In the event the x- and y-coordinates each correspond to the common position (1108), entropy decoding unit 70 may stop decoding the encoded last significant coefficient position information based on the scanning order information for the block (1130). In other words, in cases where the x- and y-coordinates each correspond to the common position, no additional significant coefficients beyond the last (and only) significant coefficient within the block according to the scanning order exist within the block. In such cases, entropy decoding unit 70 does not need to decode any additional last significant coefficient position information, or any scanning order information or significant coefficient position information, for the block. For example, in such cases, entropy decoding unit 70 may proceed to other coding tasks, e.g., decoding of other syntax elements for the block, or a subsequent block.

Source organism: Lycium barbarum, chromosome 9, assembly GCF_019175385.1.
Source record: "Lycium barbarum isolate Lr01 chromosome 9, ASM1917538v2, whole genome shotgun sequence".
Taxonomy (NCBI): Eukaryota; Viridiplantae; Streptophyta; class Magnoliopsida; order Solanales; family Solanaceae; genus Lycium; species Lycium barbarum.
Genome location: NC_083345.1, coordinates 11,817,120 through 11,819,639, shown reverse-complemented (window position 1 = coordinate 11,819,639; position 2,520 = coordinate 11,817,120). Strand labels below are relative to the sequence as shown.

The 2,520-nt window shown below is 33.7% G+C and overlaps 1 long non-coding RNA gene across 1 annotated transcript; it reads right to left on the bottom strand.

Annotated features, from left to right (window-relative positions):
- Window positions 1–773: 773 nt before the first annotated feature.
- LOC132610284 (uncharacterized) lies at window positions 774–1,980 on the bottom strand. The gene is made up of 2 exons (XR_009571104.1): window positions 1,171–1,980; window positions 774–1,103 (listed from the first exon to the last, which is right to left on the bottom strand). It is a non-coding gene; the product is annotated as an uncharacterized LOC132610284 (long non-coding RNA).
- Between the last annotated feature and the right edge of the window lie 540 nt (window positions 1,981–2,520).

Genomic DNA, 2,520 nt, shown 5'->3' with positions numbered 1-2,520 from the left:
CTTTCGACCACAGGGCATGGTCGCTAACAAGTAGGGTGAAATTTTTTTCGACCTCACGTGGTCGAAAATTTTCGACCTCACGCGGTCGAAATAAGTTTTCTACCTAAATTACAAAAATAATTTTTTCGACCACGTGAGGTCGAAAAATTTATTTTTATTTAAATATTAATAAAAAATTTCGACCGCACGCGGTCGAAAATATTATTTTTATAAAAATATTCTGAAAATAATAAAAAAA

In the event the x- and y-coordinates do not each correspond to the common position (1108), entropy decoding unit 70 may further receive encoded scanning order data for the block (1110). Entropy decoding unit 70 may further decode the scanning order data to determine information that identifies the scanning order (1112), i.e., the scanning order information for the block. In some examples, where the scanning order includes one of two scanning orders used within system 10 to code blocks of video data, entropy decoding unit 70 may decode the scanning order data to determine a single bin. For example, the single bin may indicate whether the scanning order is a first scanning order (e.g., bin=“0”) or a second scanning order (bin=“1”). In other examples, where the scanning order includes one of three scanning orders that may be used within system 10 to code blocks of video data, entropy decoding unit 70 may decode the scanning order data to determine between one and two bins. For example, entropy decoding unit 70 may determine a first bin that indicates whether the scanning order is a first scanning order (e.g., bin1=“0” if the scanning order is the first scanning order, and bin1=“1” otherwise). In the event the first bin indicates that the scanning order is not the first scanning order, entropy decoding unit 70 may determine a second bin that indicates whether the scanning order is a second scanning order (e.g., bin2=“0”), or a third scanning order (e.g., bin2=“1”). In other examples, other methods of determining the scanning order information for the block may be used, including using other values of bins. In some examples, entropy decoding unit 70 may receive each bin directly in the bitstream. That is, the scanning order data may comprise the one or more bins. In other examples, entropy decoding unit 70 may decode the scanning order data to determine each bin using a context adaptive entropy coding process in a similar manner as described above with reference to FIGS. 7-9, e.g., by performing a CABAC process that includes applying a context model based on a context. Alternatively, as previously described, entropy decoding unit 70 may not receive and decode the encoded the scanning order data for the block when entropy decoding unit 70 uses an adaptive scanning order to decode the block.